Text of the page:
Market Signals: Evidence on the Determinants and Consequences of School Choice from a Citywide Lottery (Journal Article)
The Walton Family Foundation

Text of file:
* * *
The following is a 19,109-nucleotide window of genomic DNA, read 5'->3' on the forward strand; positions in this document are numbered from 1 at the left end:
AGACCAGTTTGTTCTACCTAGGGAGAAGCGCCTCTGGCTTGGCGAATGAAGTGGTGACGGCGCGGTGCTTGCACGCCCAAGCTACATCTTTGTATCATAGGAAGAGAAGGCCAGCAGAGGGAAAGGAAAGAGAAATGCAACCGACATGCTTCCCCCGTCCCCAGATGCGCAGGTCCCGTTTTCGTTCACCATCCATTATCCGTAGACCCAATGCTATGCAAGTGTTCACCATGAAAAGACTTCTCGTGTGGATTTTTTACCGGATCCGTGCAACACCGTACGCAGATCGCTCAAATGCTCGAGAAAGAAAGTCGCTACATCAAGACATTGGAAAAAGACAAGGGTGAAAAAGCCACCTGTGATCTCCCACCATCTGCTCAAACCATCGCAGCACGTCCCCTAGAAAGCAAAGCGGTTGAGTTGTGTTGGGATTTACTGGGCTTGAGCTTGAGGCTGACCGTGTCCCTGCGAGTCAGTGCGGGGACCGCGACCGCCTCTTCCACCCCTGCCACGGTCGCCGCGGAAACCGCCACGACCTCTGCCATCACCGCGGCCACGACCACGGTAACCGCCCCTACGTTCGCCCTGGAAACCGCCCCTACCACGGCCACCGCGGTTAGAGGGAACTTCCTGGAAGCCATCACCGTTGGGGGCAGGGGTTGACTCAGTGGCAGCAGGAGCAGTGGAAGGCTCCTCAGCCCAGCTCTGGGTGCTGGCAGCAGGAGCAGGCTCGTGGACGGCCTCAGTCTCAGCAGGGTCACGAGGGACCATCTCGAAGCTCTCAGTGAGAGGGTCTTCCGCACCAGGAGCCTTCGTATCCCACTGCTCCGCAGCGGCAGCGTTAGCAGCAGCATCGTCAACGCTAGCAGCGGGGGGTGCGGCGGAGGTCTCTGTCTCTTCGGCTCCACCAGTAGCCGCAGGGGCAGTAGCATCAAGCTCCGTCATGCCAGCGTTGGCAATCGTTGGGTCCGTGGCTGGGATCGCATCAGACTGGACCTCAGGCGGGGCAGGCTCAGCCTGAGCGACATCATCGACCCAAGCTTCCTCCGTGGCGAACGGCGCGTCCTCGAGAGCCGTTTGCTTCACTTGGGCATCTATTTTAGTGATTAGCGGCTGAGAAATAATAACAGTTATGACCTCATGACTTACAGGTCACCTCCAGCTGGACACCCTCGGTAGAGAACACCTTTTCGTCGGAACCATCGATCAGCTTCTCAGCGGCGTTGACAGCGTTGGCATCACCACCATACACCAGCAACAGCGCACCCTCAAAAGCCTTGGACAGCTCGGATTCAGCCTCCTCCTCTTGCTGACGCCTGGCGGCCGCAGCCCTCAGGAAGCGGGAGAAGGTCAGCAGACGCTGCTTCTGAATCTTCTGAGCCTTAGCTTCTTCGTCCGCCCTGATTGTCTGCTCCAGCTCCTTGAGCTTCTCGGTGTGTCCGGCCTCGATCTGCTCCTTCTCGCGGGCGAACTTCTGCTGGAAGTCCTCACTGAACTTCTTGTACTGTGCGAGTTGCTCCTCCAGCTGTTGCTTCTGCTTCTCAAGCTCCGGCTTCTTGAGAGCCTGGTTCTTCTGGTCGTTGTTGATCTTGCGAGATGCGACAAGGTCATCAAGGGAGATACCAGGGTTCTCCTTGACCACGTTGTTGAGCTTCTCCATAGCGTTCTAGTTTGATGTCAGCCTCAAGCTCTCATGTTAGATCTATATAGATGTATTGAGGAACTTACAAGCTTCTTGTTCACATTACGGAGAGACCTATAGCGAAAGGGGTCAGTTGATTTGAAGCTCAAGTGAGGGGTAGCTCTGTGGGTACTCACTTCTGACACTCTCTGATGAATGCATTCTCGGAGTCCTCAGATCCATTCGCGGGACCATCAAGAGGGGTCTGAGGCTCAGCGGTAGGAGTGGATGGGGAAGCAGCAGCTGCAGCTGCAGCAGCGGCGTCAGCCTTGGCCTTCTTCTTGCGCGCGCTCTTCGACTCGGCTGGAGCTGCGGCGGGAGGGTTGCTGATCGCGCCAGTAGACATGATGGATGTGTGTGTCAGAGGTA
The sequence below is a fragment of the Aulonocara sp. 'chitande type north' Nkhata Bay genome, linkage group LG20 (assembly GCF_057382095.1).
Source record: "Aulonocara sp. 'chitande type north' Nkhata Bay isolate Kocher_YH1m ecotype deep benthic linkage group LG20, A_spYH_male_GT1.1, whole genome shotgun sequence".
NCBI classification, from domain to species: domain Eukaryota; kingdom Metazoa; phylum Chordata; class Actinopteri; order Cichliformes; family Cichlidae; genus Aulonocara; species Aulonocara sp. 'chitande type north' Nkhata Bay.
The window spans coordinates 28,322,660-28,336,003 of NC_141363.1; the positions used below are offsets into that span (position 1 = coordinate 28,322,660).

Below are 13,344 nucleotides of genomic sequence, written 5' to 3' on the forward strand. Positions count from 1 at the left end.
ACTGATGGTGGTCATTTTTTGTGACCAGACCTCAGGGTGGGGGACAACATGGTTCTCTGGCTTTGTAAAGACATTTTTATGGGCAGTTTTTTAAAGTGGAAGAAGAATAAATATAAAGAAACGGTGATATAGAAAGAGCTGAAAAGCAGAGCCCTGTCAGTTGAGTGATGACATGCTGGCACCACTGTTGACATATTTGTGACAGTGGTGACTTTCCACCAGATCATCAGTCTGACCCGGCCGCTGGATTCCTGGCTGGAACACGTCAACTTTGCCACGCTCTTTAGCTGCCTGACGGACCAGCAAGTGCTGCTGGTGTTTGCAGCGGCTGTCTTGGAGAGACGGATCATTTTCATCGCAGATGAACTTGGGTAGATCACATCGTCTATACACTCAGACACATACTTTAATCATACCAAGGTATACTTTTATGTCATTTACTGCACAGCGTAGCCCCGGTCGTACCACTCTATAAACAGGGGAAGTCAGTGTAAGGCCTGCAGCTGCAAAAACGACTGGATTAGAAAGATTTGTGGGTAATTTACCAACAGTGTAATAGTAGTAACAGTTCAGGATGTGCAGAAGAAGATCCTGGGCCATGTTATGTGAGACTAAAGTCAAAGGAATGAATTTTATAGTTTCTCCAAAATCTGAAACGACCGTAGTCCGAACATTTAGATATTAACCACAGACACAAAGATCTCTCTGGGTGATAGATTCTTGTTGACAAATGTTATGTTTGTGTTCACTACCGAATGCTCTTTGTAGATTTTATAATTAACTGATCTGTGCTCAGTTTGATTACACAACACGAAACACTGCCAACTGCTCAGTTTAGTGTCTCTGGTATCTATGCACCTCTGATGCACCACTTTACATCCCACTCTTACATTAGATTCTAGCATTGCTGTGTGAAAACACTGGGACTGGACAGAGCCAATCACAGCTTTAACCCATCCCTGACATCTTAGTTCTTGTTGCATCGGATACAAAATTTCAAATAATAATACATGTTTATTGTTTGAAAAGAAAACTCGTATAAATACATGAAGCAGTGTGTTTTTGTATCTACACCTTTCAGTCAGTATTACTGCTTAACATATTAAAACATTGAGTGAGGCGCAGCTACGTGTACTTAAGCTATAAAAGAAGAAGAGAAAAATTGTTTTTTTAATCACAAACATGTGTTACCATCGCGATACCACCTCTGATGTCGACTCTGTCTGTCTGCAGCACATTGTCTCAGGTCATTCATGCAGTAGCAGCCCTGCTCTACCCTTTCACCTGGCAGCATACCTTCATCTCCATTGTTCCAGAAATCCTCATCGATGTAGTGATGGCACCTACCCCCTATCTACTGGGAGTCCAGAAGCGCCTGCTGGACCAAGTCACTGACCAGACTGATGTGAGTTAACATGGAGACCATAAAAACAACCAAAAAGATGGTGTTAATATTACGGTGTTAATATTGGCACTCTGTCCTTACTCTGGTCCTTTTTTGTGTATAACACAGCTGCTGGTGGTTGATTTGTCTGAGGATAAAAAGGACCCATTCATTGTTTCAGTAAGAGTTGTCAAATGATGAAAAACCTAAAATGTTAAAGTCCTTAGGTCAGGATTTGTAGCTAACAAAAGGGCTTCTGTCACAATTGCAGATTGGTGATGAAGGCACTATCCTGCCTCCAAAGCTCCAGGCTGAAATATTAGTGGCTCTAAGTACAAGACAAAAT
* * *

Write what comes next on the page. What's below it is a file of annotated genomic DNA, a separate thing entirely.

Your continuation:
The authors estimate school-choice preferences revealed by the rank-ordered lists submitted by more than 22,000 applicants to a citywide lottery for more than 200 traditional and charter public schools in Washington, D.C. The results confirm previously reported findings that commuting distance, school demographics, and academic indicators play important roles in school choice and that there is considerable heterogeneity of preferences. Higher and lower income choosers respond to academic quality measures, but respond to different indicators of quality. Simulations suggest segregation by race and income would be reduced and enrollment in high-performing schools increased if policymakers were to relax school capacity constraints in individual campuses. The simulations also suggest that removing the lowest performing schools as choice options could further reduce segregation and increase enrollment in high-performing schools.